Rainfall in western states slows wildfire season in many areas

Rainfall last 2 weeks washington oregon
Rainfall last 2 weeks, Washington and Oregon

Rainfall over the last two weeks has slowed or in some cases, ended the wildfire season in some areas.

On October 19 we ran the numbers for the accumulated precipitation for the last 14 days in the western states. These maps show amounts that exceeded 0.05 inches at some of the Interagency Remote Automatic Weather Stations (RAWS).

Washington, Oregon, and northern California have received a good soaking and I would imagine that local fire officials may be declaring an end to the fire season. Of course this is not unusual for these areas this time of the year, and some locations had already seen their season end. But what IS unusual, is the high amount of moisture that occurred in just two weeks.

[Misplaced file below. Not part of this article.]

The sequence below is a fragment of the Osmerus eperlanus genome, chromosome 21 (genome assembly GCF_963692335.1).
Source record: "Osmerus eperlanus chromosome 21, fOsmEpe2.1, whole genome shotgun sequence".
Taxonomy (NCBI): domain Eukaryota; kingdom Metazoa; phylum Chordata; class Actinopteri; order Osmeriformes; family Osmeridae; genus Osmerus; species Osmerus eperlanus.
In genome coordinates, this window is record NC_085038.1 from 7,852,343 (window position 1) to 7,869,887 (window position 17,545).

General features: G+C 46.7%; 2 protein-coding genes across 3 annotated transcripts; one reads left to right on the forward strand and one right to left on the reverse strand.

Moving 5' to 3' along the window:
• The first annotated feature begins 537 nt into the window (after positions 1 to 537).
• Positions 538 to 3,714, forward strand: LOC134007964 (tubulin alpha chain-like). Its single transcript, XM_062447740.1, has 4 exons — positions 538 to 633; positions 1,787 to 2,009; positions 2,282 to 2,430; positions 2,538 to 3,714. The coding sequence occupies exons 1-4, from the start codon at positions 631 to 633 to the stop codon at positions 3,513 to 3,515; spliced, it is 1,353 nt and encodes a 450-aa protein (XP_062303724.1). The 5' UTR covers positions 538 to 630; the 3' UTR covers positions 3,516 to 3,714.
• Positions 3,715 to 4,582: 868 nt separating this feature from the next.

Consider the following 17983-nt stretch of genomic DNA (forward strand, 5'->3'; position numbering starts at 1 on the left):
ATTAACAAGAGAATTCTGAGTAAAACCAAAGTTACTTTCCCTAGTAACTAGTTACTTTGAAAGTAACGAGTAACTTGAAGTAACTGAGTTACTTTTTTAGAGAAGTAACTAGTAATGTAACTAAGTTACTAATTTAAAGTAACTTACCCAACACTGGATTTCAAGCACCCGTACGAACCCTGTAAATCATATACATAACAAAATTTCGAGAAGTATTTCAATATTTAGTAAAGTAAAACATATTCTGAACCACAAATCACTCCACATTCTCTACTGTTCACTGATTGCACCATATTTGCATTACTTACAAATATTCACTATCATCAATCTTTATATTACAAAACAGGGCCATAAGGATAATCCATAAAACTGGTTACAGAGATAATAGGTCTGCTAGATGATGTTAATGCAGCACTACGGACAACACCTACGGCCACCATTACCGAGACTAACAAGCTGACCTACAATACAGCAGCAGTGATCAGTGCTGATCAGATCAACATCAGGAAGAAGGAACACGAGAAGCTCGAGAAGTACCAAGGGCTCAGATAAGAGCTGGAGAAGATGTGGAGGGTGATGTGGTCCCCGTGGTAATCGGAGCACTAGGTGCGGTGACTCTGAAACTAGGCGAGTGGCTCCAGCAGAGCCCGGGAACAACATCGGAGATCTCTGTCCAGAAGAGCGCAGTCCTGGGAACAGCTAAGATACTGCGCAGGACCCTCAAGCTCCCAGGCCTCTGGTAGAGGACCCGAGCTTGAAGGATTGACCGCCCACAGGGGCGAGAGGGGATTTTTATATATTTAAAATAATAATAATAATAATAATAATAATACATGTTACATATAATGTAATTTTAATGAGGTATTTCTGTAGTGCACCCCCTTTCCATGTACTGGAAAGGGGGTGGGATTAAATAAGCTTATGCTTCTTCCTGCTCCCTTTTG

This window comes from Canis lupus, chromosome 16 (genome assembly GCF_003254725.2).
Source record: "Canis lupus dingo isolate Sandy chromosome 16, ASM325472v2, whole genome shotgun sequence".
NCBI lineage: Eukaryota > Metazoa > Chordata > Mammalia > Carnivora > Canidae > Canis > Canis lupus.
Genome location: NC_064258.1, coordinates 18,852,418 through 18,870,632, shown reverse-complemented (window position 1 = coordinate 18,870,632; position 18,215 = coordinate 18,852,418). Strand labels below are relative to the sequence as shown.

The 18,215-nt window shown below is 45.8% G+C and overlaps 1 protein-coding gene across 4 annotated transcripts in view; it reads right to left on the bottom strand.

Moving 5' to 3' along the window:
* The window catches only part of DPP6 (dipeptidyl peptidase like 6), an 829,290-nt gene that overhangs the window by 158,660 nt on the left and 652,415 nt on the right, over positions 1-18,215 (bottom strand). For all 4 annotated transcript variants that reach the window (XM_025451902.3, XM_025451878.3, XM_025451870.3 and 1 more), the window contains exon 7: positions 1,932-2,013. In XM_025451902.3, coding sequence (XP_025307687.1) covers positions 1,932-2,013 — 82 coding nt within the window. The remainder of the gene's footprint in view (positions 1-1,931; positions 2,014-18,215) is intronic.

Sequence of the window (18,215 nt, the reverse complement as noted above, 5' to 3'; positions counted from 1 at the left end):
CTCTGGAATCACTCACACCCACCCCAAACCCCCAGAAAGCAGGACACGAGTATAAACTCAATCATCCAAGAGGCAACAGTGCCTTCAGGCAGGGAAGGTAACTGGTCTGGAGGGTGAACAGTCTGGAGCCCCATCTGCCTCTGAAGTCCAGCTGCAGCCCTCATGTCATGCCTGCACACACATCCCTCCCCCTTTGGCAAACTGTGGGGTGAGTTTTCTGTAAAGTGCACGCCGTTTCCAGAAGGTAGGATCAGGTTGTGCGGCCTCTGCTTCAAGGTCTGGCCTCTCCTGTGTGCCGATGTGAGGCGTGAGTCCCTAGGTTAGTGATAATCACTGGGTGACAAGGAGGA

You can click on the images to see larger versions.

Rainfall last 2 weeks, northern California
Rainfall last 2 weeks, northern California
Rainfall last 2 weeks central California
Rainfall last 2 weeks, central California

Continue to see maps for the other western states.
Continue reading “Rainfall in western states slows wildfire season in many areas”

A few more details released about fire shelter deployment on the Cedar Fire

On Sunday the Bureau of Indian Affairs released a “72-hour report” that contains a few more details about the entrapment of six firefighters and deployment of their fire shelters on the Cedar Fire south of Show Low, Arizona.

The new information includes mentions of a large fire whirl and three lookouts that were posted.

Below is the press release version of the 72-hour report. The formal memo-style document is HERE. They contain approximately the same information.